Yet more inspiration from JOLTED
Today’s topic is truffles. I learned all about them while researching my book JOLTED . You see, Newton, my main character, sees himself as an amazing chef and wants to get the highest marks in Culinary Arts and Survival 9, a class that he’s taking. So he adds truffles to his gopher quiche.* Yes, truffles! Aren’t they great? Even the name just flows off the tongue like honey (did you know that honey is bee vomit? I digress).
Wait, are you one of those poor unschooled people who thinks that truffles are chocolates?
Give your head a shake. Anything rattling? Really, let me set the record straight: truffles are a fungus that grows under the drip lines of hazel and oak trees. They give off a heavenly aroma, and they taste like the food of the gods. The Babylonians, the Greeks, the Egyptians all knew the glory of truffles. What I’m saying is that they are the ultimate civilized food. And they’re clever, too. Truffles emit a steroid similar to the pheromone that male pigs produce. Female “truffle hunting” pigs hunt truffles so well because they believe that something romantic is going to happen when they start digging in the dirt. Are you laughing at the poor pigs? Shame on you. Humans have some rather bizarre odour fetishes, too. Someone has to be buying that Paris Hilton perfume.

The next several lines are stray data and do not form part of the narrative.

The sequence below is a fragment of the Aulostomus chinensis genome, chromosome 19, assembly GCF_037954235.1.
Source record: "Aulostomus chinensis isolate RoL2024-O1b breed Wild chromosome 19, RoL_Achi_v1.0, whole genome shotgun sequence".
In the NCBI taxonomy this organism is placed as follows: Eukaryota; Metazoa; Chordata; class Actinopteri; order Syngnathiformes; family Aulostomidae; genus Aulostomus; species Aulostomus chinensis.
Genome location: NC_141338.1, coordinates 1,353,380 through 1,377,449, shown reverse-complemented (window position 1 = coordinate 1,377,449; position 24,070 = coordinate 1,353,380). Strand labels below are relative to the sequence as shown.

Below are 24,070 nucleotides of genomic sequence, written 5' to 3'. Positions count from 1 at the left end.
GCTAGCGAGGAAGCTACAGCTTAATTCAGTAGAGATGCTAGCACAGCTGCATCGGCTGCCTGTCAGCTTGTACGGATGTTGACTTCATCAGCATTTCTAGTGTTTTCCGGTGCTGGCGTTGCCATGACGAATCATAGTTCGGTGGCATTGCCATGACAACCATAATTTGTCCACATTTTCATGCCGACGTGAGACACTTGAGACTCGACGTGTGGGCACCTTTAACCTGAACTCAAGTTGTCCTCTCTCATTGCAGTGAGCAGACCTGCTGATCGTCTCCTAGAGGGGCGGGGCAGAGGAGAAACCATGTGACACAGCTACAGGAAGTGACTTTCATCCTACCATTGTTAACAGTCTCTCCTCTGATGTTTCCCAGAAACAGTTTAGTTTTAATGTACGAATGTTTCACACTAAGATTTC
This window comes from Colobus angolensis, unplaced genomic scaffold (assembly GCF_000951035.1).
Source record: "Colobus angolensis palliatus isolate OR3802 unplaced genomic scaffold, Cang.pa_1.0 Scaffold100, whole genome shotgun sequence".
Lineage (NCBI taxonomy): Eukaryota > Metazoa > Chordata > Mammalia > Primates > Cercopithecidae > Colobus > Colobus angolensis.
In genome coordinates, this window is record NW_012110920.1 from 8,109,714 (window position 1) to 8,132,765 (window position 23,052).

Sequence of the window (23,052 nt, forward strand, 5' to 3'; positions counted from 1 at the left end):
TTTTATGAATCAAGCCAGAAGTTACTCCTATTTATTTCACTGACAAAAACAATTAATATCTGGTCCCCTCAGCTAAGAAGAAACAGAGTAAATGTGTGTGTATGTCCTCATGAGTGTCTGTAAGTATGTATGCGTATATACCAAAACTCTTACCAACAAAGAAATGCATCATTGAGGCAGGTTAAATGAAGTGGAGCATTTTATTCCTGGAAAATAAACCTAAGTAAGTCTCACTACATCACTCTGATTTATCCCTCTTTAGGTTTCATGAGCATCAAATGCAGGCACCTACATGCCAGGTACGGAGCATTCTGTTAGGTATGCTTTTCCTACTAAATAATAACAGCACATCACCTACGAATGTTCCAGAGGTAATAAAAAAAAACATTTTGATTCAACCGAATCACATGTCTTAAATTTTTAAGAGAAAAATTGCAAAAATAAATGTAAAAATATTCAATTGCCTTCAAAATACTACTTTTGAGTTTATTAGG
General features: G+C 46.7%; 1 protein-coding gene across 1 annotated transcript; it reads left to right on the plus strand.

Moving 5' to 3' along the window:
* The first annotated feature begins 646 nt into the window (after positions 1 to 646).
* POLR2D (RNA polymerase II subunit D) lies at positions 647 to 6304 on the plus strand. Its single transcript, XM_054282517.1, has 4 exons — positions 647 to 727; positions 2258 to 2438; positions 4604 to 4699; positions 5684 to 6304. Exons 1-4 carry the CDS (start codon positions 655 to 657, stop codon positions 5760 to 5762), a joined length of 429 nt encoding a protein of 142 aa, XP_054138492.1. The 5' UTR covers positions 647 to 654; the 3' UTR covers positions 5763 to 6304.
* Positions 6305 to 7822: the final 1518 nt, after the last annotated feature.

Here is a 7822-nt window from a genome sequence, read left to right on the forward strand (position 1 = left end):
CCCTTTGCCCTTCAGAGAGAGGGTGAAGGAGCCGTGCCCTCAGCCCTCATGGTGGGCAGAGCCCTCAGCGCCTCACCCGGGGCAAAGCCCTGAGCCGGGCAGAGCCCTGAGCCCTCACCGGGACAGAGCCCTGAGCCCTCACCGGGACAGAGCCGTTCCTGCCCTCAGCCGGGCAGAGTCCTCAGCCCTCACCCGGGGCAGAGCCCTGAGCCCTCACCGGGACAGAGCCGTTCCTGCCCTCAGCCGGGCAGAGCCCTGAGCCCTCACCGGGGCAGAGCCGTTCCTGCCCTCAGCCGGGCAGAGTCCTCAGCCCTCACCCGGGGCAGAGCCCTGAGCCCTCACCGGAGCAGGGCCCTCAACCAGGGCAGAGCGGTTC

Anyway, once found and dug up, the truffles are sold in secretive markets in France and Italy (and some other countries, but really why buy the rest when you can get the best?). Why are truffles so expensive? Just blame World Wars One and Two. Those little conflicts chewed up most of the land where truffles grew, and also chewed up the peasants who tended the truffles -- which makes truffles quite rare, and worth as much as four hundred dollars a pound. Worth every penny, says I. And now that you have this knowledge, you can tease other people who think truffles are chocolates. Be sure to practice your sneer beforehand. Oh, and have fun.
*Yes, there is a gopher (Richardson’s ground squirrel) quiche in my new book. I believe it may be a literary first.